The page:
At the recent inauguration of a production facility for solar panels in Santo Tomas, Batangas, President Duterte once again deviated from his prepared speech to talk about his favorite topics — the war on drugs and the extent of corruption in the country. There he recalled his election promise that he would finish the drug problem in three to six months, and admitted that the problem is so big that it is likely to persist beyond his term.
“I admit that I committed a mistake in my estimation. You know why? My environment, my paradigm, my template for law and order was Davao. When I became president, I didn’t realize that everyone was corrupt; top police generals were into drugs…. I thought I was still in Davao. In Davao, everyone was afraid to commit mistakes. I did not realize the extent.”
This is an interesting admission by the President. It tells a lot about his simplistic approach to governance — one molded by his experience as a local strongman accustomed to solving problems by the brute force of his intimidating personality. Fear has been his abiding tool to secure compliance with his orders and wishes. From time to time, he has had to show that he means business by deploying the full weight of his coercive power against a chosen target in complete view of the public. In the course of this “sampling” ritual, someone gets publicly humiliated, or stripped of his office or business, or lands in jail, or is made to disappear under mysterious circumstances.
In Davao City where he was mayor for many years, this was usually enough to terrorize his enemies, silence his critics, and earn the eternal admiration of his awestruck constituents. This leadership template usually works well in traditional politics and in the area of peace and order. But it has limited value in effecting changes in other domains like the economy, education, health and housing, and the environment. The complexity of these areas is magnified even more at the nation-state level.
Mr. Duterte’s myopic approach to governance may have shaped not just the conduct of his antidrug war, but all aspects of government policy.
No strongman can rely exclusively on the sheer force of his persona to manage this complexity. One needs a comprehensive vision of what he wants to accomplish, and a set of functioning institutions to help him lead and serve his people. Mr. Duterte has neither.
That’s the big difference with Singapore, a country that Filipinos like to hold up as a mirror of what the Philippines could be under a willful leader. Lee Kuan Yew was not an ordinary strongman who defined his role purely in terms of maintaining law and order in a multiracial society. Three clear objectives kept him oriented as he demanded discipline and social harmony from his people. In Lee’s own words, these were: “making the country the safest place to live and work in, treating every citizen equally, and ensuring continuing success for every generation of Singaporeans.” (Lee Kuan Yew, “One man’s view of the world,” 2013)
Singaporeans learned to live with tough limitations on their freedoms and civil rights in return for security, equal treatment, and guarantees of continued support for everyone who strove for personal advancement and contributed to the nation’s progress. Lee Kuan Yew would surely have failed if all that he cared about was enforcing law and order in a society riven by racial conflict. More than this, he was determined to show that the iron hand of the law applied to everyone, rich and poor alike, regardless of whether they were Chinese, Malay, or Indian. He made sure there were no exemptions, no privileged groups, no sacred cows.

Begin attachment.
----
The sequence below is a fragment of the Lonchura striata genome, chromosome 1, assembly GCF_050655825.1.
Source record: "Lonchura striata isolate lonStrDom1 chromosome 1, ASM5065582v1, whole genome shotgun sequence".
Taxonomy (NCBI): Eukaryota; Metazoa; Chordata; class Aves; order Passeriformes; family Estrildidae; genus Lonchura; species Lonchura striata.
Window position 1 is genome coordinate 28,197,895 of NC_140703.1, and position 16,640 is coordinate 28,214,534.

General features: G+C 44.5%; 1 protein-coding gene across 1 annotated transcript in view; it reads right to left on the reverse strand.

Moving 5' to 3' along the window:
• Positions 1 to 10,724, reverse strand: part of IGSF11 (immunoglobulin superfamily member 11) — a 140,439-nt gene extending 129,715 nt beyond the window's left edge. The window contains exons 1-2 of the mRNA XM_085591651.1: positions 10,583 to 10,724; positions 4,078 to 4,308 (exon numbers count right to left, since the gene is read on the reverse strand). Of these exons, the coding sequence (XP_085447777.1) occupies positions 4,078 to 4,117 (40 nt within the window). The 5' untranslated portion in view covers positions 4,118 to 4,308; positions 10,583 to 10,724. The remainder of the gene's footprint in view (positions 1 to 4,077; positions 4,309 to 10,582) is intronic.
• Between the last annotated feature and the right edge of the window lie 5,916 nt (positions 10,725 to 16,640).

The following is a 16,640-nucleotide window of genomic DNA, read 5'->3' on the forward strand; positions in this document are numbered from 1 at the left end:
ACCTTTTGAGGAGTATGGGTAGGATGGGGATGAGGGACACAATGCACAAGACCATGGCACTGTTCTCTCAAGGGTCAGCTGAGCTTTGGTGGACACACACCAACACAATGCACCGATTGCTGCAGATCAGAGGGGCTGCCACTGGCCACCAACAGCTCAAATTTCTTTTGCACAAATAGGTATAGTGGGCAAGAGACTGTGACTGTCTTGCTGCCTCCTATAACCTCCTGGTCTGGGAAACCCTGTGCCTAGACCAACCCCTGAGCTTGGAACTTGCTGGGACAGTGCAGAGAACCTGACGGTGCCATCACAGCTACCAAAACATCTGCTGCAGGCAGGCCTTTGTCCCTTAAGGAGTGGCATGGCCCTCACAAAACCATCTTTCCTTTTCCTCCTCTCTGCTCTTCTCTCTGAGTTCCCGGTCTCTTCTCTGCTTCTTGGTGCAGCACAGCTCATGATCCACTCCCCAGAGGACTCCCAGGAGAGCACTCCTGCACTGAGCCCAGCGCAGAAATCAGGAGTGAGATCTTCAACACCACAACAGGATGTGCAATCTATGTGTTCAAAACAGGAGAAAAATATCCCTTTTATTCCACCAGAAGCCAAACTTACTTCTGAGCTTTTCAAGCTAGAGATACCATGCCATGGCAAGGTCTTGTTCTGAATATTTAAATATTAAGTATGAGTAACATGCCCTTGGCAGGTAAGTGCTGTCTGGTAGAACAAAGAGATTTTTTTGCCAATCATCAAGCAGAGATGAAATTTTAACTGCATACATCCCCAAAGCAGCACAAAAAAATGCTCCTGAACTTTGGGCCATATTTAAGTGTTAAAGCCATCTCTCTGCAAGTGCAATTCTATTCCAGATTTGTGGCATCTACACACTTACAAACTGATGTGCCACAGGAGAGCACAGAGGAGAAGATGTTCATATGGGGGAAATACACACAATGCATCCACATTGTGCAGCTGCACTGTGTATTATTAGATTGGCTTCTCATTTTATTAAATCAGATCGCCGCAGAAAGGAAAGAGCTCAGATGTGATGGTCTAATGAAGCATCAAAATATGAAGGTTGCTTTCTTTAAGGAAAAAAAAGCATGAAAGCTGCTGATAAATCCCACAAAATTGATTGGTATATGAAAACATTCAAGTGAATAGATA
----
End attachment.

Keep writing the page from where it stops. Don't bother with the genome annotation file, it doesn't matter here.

By the same token, the regime he founded made sure that the harshness of the law was balanced by a state benevolence which not only ensured the fulfillment of basic needs but also made available to every citizen the resources and opportunity to succeed in life. The emphasis on equal treatment necessitated the development of modern institutions that could stand up to the claims of race, family status, and class.
This is what a strong state in the true sense is about. Autonomous and operationally closed, it resists the bidding of any dominant ethnic community, or of a powerful family or group of families, or of an economic bloc, or religious congregation, or a foreign power. In contrast, a weak state is weak precisely because it is unable to enforce its laws and assert its interests when dealing with powerful families and oligarchical interests. Indeed, a weak state may sometimes receive a boost from a charismatic strongman. But, unless this energy is institutionalized and converted into legitimate governmental power, this will not have any revitalizing effect. Indeed, it may only expose the deep class biases of government and confirm the skepticism of citizens toward their politicians.
In this regard, two things are worth noting that may quickly erode the political capital that resides in President Duterte’s strongman image: first, the fact that the war on drugs has mainly targeted poor drug users and peddlers in the country’s most depressed communities, and second, the fact that the Duterte regime as a whole has not made any credible attempt to balance the brutality of its antidrug campaign with an inclusive and well-conceived program to improve the living conditions of the poor so as to give them a valid reason to hope that their children’s lives will be better.
The first shows Mr. Duterte to be no more than a callous and murderous henchman of the traditional ruling classes. The second exposes his avowal of socialist leanings as nothing but an empty boast.